Accept compliments While we all crave recognition, many people find it very hard to accept praise. Sometimes, their reaction sours the moment for the person who offered the compliment too. If someone praises you in a genuine manner, thank them. You can acknowledge anyone else that deserves a share of the credit but take what is due to you without fuss or false modesty.
Drop Your Fences (just a little!) If we are tense about meeting people we don’t know but we want to make a good impression with, that may cause our whole body to start to prepare for flight (the most natural reaction to the fear we are filling our mind with). That will cause the other person to react at a very basic level to the unspoken signals we are sending them. We should remind ourselves that there’s little chance that they will attack us (muscles – relax!) and counter the negativity with positive thoughts that we can improve the other person’s day in the next few minutes.Then, those positive vibes will cause a more positive reaction in the other person.
Prepare your opening lines Most experienced speakers rehearse their casual, off-the-cuff remarks as well as their formal presentations. Otherwise, the ad-libs might not work and tend to reduce their professional image in the minds of the people they are talking with. So, rehearse a few openings and don’t hesitate to take every chance you get to use them. A simple, proven way to reduce any butterflies is to ask yourself, “What’s the worst that might happen?”
Ask Open Questions Closed questions can be answered with single-word answers such as “Yes” or “No!” You can see that they just don’t give much scope for your listener to open out the discussion. When you start a conversation, you want an answer from the other person, which you can use to continue the conversation and broaden the range of it. “Did you enjoy the concert?” is a closed question. “What did you like best about the Concert?” is an open question that invites more conversation, even if they thought the concert was the worst that they’ve ever seen.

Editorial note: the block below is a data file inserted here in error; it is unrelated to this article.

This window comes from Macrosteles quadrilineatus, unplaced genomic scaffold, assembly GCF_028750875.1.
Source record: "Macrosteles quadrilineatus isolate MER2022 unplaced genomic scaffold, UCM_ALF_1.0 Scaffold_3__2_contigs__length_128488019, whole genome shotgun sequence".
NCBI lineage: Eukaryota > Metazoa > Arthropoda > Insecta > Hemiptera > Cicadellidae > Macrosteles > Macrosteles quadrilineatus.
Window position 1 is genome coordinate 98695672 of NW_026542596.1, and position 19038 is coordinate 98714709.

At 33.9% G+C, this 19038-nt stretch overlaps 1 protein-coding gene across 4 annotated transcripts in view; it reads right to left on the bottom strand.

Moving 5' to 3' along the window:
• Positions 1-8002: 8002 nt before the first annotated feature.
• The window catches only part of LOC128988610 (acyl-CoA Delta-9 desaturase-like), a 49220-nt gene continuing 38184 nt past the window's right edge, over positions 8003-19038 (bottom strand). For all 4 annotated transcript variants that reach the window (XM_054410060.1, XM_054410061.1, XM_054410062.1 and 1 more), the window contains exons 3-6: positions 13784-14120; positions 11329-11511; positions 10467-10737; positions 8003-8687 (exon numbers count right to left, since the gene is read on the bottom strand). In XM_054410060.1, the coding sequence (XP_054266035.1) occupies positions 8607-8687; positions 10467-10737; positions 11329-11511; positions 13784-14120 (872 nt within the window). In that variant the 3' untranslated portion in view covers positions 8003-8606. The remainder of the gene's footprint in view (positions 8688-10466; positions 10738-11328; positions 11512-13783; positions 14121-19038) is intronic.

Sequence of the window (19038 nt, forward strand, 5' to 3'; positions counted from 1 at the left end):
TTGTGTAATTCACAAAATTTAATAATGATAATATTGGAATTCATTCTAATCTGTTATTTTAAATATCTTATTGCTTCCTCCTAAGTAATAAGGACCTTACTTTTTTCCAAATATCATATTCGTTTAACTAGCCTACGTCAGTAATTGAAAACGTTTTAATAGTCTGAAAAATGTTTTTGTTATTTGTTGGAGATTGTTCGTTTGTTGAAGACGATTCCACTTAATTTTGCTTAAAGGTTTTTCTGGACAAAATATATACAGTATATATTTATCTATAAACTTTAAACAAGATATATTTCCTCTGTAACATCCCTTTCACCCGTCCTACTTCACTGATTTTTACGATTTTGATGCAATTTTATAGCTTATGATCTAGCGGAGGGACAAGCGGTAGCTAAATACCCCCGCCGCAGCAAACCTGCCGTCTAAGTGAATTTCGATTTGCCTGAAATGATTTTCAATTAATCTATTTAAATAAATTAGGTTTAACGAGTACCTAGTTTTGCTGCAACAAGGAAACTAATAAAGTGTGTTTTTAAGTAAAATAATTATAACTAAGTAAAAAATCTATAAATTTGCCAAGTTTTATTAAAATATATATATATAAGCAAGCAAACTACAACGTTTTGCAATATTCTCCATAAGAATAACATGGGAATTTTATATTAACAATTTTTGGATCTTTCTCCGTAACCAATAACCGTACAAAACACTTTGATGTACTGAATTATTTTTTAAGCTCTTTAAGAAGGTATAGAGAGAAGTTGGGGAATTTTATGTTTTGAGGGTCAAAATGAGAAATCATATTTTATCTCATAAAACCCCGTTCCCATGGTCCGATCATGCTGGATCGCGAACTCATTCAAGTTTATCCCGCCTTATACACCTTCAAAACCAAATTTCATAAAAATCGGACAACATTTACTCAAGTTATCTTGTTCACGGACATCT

Show Respect for Their Answer Sometimes, you may not agree with their response, but please don’t immediately push your opposite view at them. When you begin the conversation, ask a question that will spark a conversation, not a battle. Start the conversation as you want it to continue.
Always Be Positive If you drop your troubles in your new acquaintance’s lap, their reaction is not likely to be sympathy (except for themselves for meeting you!) Whatever hassles you’re going through in your life, leave them at the door. Try to be upbeat and interested in everyone in the group and what they have to say. Give positive re-enforcement to the people you talk with and keep away from criticism of people that are not present. Keep away, as far as possible from people that hack ‘absent friends’; just think what those turkeys might be cackling about you when you’re absent yourself.
Gag the gossip Gossip and rumor is always negative about someone. Don’t spread it or encourage those who do by letting them foul your ears with it.
Keep quiet Don’t pass on anything which other people tell you unless you are sure they want you to. That they ‘probably won’t mind’ is never a good enough reason. This will reinforce the good impression you make. You’ve got two ears and one mouth – use them in that proportion. If you think that you might be boring your listener, stop drilling. Often, asking them something about one of their special interests is the best way to get the conversation going again.